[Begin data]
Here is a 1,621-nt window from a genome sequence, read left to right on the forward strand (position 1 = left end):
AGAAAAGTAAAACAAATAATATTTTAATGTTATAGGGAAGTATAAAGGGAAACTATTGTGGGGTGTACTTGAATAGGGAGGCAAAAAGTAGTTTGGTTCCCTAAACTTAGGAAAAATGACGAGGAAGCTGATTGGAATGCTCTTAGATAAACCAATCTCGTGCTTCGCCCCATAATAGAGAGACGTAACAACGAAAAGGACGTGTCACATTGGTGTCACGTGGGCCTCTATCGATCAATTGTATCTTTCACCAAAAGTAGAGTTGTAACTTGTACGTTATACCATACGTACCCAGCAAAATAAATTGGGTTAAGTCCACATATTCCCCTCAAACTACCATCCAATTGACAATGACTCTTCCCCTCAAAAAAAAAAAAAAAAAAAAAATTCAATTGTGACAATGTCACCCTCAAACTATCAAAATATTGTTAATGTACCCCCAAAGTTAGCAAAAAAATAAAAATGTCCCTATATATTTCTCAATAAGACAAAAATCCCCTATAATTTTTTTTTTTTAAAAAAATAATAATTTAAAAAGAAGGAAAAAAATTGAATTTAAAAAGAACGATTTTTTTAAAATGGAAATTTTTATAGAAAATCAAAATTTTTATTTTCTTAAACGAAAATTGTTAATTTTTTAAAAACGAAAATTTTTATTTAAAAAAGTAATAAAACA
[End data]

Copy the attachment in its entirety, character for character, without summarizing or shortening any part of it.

Here is a 1,621-nt window from a genome sequence, read left to right on the forward strand (position 1 = left end):
AGAAAAGTAAAACAAATAATATTTTAATGTTATAGGGAAGTATAAAGGGAAACTATTGTGGGGTGTACTTGAATAGGGAGGCAAAAAGTAGTTTGGTTCCCTAAACTTAGGAAAAATGACGAGGAAGCTGATTGGAATGCTCTTAGATAAACCAATCTCGTGCTTCGCCCCATAATAGAGAGACGTAACAACGAAAAGGACGTGTCACATTGGTGTCACGTGGGCCTCTATCGATCAATTGTATCTTTCACCAAAAGTAGAGTTGTAACTTGTACGTTATACCATACGTACCCAGCAAAATAAATTGGGTTAAGTCCACATATTCCCCTCAAACTACCATCCAATTGACAATGACTCTTCCCCTCAAAAAAAAAAAAAAAAAAAAAATTCAATTGTGACAATGTCACCCTCAAACTATCAAAATATTGTTAATGTACCCCCAAAGTTAGCAAAAAAATAAAAATGTCCCTATATATTTCTCAATAAGACAAAAATCCCCTATAATTTTTTTTTTTTAAAAAAATAATAATTTAAAAAGAAGGAAAAAAATTGAATTTAAAAAGAACGATTTTTTTAAAATGGAAATTTTTATAGAAAATCAAAATTTTTATTTTCTTAAACGAAAATTGTTAATTTTTTAAAAACGAAAATTTTTATTTAAAAAAGTAATAAAACA